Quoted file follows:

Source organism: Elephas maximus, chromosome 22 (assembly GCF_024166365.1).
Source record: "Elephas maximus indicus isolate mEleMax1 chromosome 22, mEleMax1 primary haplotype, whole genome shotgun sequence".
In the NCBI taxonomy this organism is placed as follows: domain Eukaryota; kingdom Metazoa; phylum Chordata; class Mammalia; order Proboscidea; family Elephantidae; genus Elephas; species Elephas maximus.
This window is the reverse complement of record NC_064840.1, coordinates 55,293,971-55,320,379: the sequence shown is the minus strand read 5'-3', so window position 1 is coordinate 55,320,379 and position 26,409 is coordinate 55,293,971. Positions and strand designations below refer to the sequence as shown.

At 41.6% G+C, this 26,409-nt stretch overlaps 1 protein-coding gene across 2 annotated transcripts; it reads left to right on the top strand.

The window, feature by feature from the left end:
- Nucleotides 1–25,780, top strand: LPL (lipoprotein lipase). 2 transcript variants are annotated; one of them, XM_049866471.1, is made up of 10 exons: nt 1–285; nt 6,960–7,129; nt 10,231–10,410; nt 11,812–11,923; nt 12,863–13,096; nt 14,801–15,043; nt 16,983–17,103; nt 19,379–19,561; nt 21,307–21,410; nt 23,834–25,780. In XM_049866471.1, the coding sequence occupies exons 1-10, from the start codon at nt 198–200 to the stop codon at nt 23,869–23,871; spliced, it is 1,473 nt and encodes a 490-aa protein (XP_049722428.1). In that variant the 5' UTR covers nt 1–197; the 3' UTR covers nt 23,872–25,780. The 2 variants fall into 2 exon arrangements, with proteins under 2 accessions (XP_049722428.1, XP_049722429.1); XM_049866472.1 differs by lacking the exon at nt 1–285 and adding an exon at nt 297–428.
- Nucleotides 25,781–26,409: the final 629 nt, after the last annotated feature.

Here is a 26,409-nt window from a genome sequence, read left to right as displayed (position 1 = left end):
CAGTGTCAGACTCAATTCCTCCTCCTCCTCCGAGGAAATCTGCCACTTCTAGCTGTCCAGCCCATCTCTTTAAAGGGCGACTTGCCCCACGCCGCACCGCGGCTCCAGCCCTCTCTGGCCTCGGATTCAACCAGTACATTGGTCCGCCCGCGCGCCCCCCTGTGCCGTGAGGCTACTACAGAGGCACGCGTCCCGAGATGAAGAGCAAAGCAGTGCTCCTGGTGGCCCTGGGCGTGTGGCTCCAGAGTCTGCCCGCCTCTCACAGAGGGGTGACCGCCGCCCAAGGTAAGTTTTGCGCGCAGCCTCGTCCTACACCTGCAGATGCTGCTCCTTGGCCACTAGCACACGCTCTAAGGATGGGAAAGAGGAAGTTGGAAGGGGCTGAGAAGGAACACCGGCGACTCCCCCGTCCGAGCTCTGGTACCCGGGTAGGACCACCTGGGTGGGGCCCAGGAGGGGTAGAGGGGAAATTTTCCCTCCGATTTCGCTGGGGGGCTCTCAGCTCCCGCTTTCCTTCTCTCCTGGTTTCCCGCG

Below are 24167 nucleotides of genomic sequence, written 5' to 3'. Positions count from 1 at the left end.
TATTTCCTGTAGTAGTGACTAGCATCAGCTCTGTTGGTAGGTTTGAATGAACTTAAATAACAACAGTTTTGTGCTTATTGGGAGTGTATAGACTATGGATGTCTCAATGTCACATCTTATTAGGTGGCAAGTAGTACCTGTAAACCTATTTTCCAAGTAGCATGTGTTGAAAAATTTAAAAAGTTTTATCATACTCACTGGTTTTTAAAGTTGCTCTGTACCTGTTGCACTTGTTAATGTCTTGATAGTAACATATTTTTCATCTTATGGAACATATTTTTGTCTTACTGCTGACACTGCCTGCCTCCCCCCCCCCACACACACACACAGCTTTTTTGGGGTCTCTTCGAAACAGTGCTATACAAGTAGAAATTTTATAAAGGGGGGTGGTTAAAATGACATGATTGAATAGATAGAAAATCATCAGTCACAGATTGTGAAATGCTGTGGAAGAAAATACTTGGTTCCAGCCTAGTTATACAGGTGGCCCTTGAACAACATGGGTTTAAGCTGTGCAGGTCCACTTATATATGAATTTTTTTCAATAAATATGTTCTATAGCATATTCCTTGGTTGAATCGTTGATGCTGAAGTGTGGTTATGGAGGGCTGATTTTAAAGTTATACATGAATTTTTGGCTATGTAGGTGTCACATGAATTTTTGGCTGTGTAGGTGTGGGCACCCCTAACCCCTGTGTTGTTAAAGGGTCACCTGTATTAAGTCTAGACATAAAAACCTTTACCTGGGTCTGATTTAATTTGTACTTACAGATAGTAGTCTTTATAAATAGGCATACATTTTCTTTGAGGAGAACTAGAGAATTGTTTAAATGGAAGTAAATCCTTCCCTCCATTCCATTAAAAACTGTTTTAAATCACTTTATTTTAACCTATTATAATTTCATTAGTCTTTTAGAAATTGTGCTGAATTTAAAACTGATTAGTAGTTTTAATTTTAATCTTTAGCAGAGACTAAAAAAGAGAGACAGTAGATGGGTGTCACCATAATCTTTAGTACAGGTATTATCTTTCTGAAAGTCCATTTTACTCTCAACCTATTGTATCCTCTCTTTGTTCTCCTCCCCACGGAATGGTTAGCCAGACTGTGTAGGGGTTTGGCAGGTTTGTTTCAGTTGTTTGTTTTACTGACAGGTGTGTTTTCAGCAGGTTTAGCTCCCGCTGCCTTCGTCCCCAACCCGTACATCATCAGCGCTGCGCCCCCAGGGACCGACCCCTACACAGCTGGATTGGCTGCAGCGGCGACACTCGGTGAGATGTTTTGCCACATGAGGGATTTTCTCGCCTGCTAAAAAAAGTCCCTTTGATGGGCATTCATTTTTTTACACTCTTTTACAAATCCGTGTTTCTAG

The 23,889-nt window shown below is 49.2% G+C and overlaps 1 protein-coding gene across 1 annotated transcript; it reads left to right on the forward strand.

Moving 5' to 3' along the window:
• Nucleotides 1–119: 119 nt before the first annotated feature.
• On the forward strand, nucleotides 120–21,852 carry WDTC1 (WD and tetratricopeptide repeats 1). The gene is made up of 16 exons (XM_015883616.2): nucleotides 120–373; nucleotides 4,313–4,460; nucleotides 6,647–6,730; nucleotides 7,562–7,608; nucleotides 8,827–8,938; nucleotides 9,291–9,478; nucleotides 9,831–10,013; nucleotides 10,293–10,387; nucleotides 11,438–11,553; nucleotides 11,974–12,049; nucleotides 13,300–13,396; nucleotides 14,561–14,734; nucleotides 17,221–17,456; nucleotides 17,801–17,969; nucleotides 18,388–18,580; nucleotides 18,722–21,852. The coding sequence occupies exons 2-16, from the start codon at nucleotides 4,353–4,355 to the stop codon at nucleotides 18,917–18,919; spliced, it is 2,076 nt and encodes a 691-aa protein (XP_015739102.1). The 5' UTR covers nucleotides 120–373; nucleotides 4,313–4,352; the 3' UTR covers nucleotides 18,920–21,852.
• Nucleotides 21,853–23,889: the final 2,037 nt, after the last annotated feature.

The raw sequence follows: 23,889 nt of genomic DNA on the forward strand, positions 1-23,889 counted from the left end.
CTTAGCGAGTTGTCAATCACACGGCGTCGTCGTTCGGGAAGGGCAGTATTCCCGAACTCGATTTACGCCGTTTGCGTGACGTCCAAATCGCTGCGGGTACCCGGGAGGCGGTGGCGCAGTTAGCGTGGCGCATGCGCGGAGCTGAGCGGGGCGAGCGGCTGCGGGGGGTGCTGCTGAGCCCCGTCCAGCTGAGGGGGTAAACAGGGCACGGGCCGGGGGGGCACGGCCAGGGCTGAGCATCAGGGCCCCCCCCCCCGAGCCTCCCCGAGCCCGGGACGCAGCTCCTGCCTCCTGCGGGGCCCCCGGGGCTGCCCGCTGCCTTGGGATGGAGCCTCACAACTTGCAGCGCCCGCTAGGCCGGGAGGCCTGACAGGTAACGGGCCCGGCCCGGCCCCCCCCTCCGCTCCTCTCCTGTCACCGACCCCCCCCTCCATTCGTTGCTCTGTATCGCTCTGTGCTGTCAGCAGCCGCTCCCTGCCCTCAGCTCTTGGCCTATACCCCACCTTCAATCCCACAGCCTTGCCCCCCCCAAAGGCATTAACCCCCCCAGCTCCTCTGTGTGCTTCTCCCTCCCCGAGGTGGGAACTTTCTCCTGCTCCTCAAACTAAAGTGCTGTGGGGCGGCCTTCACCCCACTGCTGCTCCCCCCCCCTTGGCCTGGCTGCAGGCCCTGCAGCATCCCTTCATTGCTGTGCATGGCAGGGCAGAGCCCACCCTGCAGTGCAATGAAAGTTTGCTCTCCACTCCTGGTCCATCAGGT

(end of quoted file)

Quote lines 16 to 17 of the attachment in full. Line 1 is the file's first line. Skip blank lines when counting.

• On the forward strand, nucleotides 120–21,852 carry WDTC1 (WD and tetratricopeptide repeats 1). The gene is made up of 16 exons (XM_015883616.2): nucleotides 120–373; nucleotides 4,313–4,460; nucleotides 6,647–6,730; nucleotides 7,562–7,608; nucleotides 8,827–8,938; nucleotides 9,291–9,478; nucleotides 9,831–10,013; nucleotides 10,293–10,387; nucleotides 11,438–11,553; nucleotides 11,974–12,049; nucleotides 13,300–13,396; nucleotides 14,561–14,734; nucleotides 17,221–17,456; nucleotides 17,801–17,969; nucleotides 18,388–18,580; nucleotides 18,722–21,852. The coding sequence occupies exons 2-16, from the start codon at nucleotides 4,353–4,355 to the stop codon at nucleotides 18,917–18,919; spliced, it is 2,076 nt and encodes a 691-aa protein (XP_015739102.1). The 5' UTR covers nucleotides 120–373; nucleotides 4,313–4,352; the 3' UTR covers nucleotides 18,920–21,852.
• Nucleotides 21,853–23,889: the final 2,037 nt, after the last annotated feature.